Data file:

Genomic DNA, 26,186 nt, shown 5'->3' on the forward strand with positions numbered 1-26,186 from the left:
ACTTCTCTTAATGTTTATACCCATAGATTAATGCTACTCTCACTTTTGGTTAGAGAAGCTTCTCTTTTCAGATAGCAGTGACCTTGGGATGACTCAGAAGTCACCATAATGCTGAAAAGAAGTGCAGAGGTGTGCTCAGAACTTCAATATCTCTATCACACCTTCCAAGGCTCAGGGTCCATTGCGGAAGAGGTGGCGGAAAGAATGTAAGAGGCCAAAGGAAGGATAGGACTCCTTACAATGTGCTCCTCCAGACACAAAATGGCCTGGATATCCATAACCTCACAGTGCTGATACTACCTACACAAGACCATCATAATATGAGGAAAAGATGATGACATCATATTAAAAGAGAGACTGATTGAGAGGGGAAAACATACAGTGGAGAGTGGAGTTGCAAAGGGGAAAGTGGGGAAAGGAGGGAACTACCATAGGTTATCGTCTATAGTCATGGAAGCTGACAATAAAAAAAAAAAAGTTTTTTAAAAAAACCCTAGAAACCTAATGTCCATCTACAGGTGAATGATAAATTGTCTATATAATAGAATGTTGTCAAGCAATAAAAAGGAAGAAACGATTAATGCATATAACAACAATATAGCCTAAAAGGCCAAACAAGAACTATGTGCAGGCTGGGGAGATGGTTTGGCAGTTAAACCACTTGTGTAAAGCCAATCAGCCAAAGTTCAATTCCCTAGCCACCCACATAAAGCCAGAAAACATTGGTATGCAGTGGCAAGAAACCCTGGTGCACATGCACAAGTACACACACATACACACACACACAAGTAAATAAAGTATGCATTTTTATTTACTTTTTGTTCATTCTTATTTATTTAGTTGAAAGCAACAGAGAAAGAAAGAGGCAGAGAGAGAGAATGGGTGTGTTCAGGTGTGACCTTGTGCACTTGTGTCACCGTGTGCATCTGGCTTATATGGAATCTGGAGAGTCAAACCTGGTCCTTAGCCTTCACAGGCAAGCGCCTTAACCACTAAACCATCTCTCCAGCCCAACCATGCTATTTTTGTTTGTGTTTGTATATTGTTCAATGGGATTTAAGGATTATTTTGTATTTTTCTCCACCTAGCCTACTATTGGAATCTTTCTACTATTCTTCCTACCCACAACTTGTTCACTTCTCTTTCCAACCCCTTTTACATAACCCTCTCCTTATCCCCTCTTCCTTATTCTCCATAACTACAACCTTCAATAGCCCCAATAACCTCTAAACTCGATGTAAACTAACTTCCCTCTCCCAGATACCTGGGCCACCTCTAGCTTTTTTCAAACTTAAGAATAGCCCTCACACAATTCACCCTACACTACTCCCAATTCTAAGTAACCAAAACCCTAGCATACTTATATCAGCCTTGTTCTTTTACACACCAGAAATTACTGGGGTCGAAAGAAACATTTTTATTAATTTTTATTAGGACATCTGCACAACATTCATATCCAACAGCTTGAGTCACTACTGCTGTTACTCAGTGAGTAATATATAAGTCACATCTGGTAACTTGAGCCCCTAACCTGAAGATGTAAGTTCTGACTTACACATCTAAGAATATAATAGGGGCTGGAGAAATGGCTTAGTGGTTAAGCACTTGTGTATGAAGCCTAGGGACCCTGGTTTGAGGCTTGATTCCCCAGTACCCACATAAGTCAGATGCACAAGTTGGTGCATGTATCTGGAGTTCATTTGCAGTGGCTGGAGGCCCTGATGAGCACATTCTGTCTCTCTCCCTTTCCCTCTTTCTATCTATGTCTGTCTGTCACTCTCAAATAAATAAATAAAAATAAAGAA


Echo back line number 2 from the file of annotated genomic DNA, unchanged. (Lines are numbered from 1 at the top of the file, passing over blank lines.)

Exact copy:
ACTTCTCTTAATGTTTATACCCATAGATTAATGCTACTCTCACTTTTGGTTAGAGAAGCTTCTCTTTTCAGATAGCAGTGACCTTGGGATGACTCAGAAGTCACCATAATGCTGAAAAGAAGTGCAGAGGTGTGCTCAGAACTTCAATATCTCTATCACACCTTCCAAGGCTCAGGGTCCATTGCGGAAGAGGTGGCGGAAAGAATGTAAGAGGCCAAAGGAAGGATAGGACTCCTTACAATGTGCTCCTCCAGACACAAAATGGCCTGGATATCCATAACCTCACAGTGCTGATACTACCTACACAAGACCATCATAATATGAGGAAAAGATGATGACATCATATTAAAAGAGAGACTGATTGAGAGGGGAAAACATACAGTGGAGAGTGGAGTTGCAAAGGGGAAAGTGGGGAAAGGAGGGAACTACCATAGGTTATCGTCTATAGTCATGGAAGCTGACAATAAAAAAAAAAAAGTTTTTTAAAAAAACCCTAGAAACCTAATGTCCATCTACAGGTGAATGATAAATTGTCTATATAATAGAATGTTGTCAAGCAATAAAAAGGAAGAAACGATTAATGCATATAACAACAATATAGCCTAAAAGGCCAAACAAGAACTATGTGCAGGCTGGGGAGATGGTTTGGCAGTTAAACCACTTGTGTAAAGCCAATCAGCCAAAGTTCAATTCCCTAGCCACCCACATAAAGCCAGAAAACATTGGTATGCAGTGGCAAGAAACCCTGGTGCACATGCACAAGTACACACACATACACACACACACAAGTAAATAAAGTATGCATTTTTATTTACTTTTTGTTCATTCTTATTTATTTAGTTGAAAGCAACAGAGAAAGAAAGAGGCAGAGAGAGAGAATGGGTGTGTTCAGGTGTGACCTTGTGCACTTGTGTCACCGTGTGCATCTGGCTTATATGGAATCTGGAGAGTCAAACCTGGTCCTTAGCCTTCACAGGCAAGCGCCTTAACCACTAAACCATCTCTCCAGCCCAACCATGCTATTTTTGTTTGTGTTTGTATATTGTTCAATGGGATTTAAGGATTATTTTGTATTTTTCTCCACCTAGCCTACTATTGGAATCTTTCTACTATTCTTCCTACCCACAACTTGTTCACTTCTCTTTCCAACCCCTTTTACATAACCCTCTCCTTATCCCCTCTTCCTTATTCTCCATAACTACAACCTTCAATAGCCCCAATAACCTCTAAACTCGATGTAAACTAACTTCCCTCTCCCAGATACCTGGGCCACCTCTAGCTTTTTTCAAACTTAAGAATAGCCCTCACACAATTCACCCTACACTACTCCCAATTCTAAGTAACCAAAACCCTAGCATACTTATATCAGCCTTGTTCTTTTACACACCAGAAATTACTGGGGTCGAAAGAAACATTTTTATTAATTTTTATTAGGACATCTGCACAACATTCATATCCAACAGCTTGAGTCACTACTGCTGTTACTCAGTGAGTAATATATAAGTCACATCTGGTAACTTGAGCCCCTAACCTGAAGATGTAAGTTCTGACTTACACATCTAAGAATATAATAGGGGCTGGAGAAATGGCTTAGTGGTTAAGCACTTGTGTATGAAGCCTAGGGACCCTGGTTTGAGGCTTGATTCCCCAGTACCCACATAAGTCAGATGCACAAGTTGGTGCATGTATCTGGAGTTCATTTGCAGTGGCTGGAGGCCCTGATGAGCACATTCTGTCTCTCTCCCTTTCCCTCTTTCTATCTATGTCTGTCTGTCACTCTCAAATAAATAAATAAAAATAAAGAA